Video games have evolved heavily from the first pixels to the ones with the most intricate of stories and gameplay. The most powerful thing a video game can do now is tell a story. It can serve as a voice of the developers and writers, or even a scrutinized group of people. One group that is getting recognized more are the LGBTQ+ community. *Brief note this might contain spoilers for a few games.

Even in a liberal age where being gay is accepted, it is still considered something of a taboo and is sometimes treated as such. Video games are considered an interactive medium where players experience the lives of another character, whether based off a real person or fictional.

There are a lot of instances where some video games handle topics regarding a character being gay, lesbian, trans, or even cross-dressing.

Final Fantasy VII – Cloud’s Cross Dressing Sequence

The 90s were a different time and was not entirely accepting of crossdressers. This game dared to challenge that idea at the time. Player’s had to take control of eco-terrorist/freedom-fighter/ex-SOLDIER Cloud Strife. After the first third of the first arc, players need to rescue childhood friend and fellow AVALANCHE member, Tifa Lockheart, as she is seen being take up to the local crime lord’s lair to be chosen as a mistress. In order to prevent a fight when getting into the compound,  Aerith* Gainsborough, a new friend, suggests that Cloud take on a disguise. The process is a bit of a treasure hunt, especially when trying to find the required items to get Cloud into drag – from head to underwear . After acquiring the needed items, the boss chooses between Cloud, Tifa, or Aerith. If the player doesn’t get chosen, then they would have to battle the goons and if the player is chosen, then more exposition is given (which would have been acquired regardless).

This was a key moment for the popular JRPG (Japanese Role-Playing Game) that the developers kept in mind when creating the game.

*Sometimes the name is seen as Aeris

Gone Home – Finding Your Sister’s Dirty Secret

Turning away from action, but still keeping the 90s tone, Gone Home is a video game set in the 90s where your character comes home from studying abroad, only to find that there is no one home. You were expecting your sister to show up and give you a warm hug while the parents are off at their work.

The game takes a different approach on narration and storytelling. Rather than being spoon-fed the information, you need to find out what happened by figuring out the clues that are scattered journal entries your sister left behind. Each one is narrated by the sister and gets deeper into what her life was like while you were gone.

The greatest part about coming-of-age is finding out who you are. For the sister, it was in finding the special someone dearest to her. Who happens to be a punk rock chick raised to be a military girl. This cuts heavily into controversy, the 90s was not friendly to such a relationship and more-so from a girl in the military (due to the don’t ask, don’t tell policy). To find out what happens to the sister play the game for yourself! Or I can shamelessly plug my channel which has a full two-part walkthrough. The story is quite a tearjerker and left me bawling by the end.

Part 1:

Part 2:

Coming Out Simulator – A Half-True Story About Half-Truths

Coming out is usually the hardest thing members of the LGBTQ+ community have to do when telling their families about who they are. Coming Out Simulator is a 2D pixel that is narrated by the creator, but played by you where you get to choose your own dialogue options.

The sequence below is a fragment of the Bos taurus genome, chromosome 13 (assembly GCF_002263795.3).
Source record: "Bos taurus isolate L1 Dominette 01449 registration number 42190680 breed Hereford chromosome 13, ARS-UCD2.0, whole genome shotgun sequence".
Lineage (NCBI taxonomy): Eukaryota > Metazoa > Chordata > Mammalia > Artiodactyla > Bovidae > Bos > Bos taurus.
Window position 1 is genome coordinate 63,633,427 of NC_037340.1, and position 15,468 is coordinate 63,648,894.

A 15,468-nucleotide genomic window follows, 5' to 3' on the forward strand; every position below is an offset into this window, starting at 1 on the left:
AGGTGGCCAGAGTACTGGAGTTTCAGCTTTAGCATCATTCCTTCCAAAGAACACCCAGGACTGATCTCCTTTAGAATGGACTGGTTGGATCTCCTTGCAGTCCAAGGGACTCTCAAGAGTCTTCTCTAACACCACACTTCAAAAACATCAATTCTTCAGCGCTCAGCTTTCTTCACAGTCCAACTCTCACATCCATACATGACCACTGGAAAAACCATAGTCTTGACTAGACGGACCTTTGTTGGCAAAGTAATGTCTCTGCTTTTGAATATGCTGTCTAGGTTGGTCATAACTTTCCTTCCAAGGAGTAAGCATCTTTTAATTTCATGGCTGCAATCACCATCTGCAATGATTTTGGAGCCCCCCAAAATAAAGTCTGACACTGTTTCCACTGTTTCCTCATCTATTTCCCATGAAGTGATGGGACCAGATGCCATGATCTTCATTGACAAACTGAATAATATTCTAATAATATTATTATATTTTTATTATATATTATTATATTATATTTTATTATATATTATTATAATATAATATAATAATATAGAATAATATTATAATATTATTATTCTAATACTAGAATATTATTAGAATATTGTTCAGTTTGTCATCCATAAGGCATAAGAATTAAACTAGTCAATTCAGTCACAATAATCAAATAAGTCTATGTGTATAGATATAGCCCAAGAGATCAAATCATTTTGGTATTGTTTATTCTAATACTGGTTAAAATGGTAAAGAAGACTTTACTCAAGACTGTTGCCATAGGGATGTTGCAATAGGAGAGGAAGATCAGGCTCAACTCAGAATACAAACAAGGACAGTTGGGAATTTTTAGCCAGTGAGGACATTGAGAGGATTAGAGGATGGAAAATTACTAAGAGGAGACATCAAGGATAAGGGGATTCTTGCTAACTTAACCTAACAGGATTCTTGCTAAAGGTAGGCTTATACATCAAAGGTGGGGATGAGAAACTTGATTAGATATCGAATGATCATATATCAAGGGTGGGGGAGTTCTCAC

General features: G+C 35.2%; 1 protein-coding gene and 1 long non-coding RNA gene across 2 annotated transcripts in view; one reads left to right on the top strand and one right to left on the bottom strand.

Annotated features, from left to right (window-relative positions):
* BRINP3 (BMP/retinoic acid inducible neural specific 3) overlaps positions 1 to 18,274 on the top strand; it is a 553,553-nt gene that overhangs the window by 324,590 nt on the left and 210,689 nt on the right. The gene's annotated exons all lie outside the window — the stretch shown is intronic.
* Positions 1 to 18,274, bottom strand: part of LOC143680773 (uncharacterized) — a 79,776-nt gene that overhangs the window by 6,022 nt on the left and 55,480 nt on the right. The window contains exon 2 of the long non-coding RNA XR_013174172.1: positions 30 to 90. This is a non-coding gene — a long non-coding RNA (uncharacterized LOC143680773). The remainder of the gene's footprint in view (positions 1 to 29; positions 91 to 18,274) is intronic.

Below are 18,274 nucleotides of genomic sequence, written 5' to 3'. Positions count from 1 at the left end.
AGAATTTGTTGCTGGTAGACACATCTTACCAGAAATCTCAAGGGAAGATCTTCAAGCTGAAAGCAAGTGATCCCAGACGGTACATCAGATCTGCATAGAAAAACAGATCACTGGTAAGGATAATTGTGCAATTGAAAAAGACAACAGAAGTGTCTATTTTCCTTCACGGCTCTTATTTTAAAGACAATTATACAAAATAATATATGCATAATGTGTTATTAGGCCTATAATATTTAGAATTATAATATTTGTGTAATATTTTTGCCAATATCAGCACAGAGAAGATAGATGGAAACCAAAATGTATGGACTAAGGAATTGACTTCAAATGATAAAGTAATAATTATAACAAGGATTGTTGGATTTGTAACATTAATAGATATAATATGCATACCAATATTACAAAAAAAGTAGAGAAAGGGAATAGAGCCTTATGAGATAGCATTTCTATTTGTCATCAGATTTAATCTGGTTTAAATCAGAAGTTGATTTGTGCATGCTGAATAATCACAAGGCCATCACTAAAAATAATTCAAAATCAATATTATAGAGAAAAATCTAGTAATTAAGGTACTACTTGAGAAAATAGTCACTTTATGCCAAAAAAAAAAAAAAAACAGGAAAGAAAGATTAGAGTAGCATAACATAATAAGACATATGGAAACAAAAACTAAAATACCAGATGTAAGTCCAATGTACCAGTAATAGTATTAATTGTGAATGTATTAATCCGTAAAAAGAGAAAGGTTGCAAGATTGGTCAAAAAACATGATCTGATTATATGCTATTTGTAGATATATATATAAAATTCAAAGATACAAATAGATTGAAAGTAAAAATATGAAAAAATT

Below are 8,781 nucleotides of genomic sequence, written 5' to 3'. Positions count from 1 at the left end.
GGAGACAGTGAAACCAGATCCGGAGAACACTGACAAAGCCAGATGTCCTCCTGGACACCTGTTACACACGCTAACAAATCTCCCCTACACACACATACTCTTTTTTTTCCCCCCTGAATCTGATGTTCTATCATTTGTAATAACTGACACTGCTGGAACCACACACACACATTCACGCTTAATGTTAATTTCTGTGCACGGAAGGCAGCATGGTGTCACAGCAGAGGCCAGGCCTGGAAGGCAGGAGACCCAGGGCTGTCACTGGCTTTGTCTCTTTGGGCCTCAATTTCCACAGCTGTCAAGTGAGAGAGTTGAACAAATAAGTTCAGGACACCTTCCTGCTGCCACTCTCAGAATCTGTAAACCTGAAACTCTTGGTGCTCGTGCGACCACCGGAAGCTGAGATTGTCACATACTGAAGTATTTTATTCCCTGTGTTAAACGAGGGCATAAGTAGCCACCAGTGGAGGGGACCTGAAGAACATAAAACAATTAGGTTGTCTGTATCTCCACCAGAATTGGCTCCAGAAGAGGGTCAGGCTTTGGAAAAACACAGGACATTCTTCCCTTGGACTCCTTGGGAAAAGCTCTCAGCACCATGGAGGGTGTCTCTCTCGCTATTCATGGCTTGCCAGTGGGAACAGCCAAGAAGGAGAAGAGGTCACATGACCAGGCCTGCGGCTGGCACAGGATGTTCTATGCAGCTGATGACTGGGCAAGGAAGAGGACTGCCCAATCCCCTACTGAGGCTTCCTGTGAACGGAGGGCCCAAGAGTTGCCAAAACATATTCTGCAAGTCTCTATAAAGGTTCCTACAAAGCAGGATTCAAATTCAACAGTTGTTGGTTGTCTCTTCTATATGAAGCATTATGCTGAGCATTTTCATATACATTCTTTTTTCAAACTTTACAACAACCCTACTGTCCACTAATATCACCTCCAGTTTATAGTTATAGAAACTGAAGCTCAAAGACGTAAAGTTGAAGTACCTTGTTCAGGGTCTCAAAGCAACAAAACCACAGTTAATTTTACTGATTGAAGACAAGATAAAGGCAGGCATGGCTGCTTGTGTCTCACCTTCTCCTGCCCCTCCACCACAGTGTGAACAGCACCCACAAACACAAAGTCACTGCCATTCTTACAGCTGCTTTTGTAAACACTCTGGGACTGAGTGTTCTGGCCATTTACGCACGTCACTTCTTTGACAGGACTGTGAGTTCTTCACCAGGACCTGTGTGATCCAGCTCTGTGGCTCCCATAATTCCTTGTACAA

The game takes heavy tones on the outcomes available. The game emulates the uncomfortableness of having to come out to people close to you, in which the dialogue choices, the thought processes, and the reactions blend with one another.


Feel free to try out the game here:

Street Fighter/Final Fight – It’s Not Okay to Hit Girls

Popular fighting game, Street Fighter, sometimes known as Final Fight (depends on the iteration) faced heavy controversy with one of its characters, Poison. She was originally conceived as a transgender female thug.

The character was intended to be female, but then changed to “newhalf” (Japanese definition of a pre-op trans individual) due to the former being reconsidered since it is “rude to hit a girl” and that feminist groups would sue on such account.

According to game director, Akira Nishitani, the character can be perceived however the viewer wants to, thereby having the character as male or female.

Overwatch – Tracer Destroys Fan Shipping

“Shipping” is a popular term in pop culture communities where the fans would pair up two characters from the same franchise as a couple, be it straight, gay or lesbian, no individual character is safe from being shipped, especially by fan artists.

Overwatch, the most hyped video game of 2016, faced some controversy with the British character, Tracer (Lena Oxton), with her infamous “over the shoulder” victory pose. She’s back in their newest comic and triggered the internet once more, this time with a girlfriend.


Check out the comic here:

Video games are a form of art, usually developed by a team, but created with a vision. These are just a few instances where the medium helps bring some light into the perspective of LGBTQ+ topics. Art is beauty in the eyes of the beholders, where it is subject to multiple ways of interpretation.

These are just some ways video games have helped bring a voice for the community, but there are thousands more. Do you know of  any games that portray the same contribution or more to the LGBTQ+ community? Please join us in a discussion in the comment section below!

A general advice tip: be careful of what fanart you search up!


Picture Credits: Fandom, NCase, & Youtube


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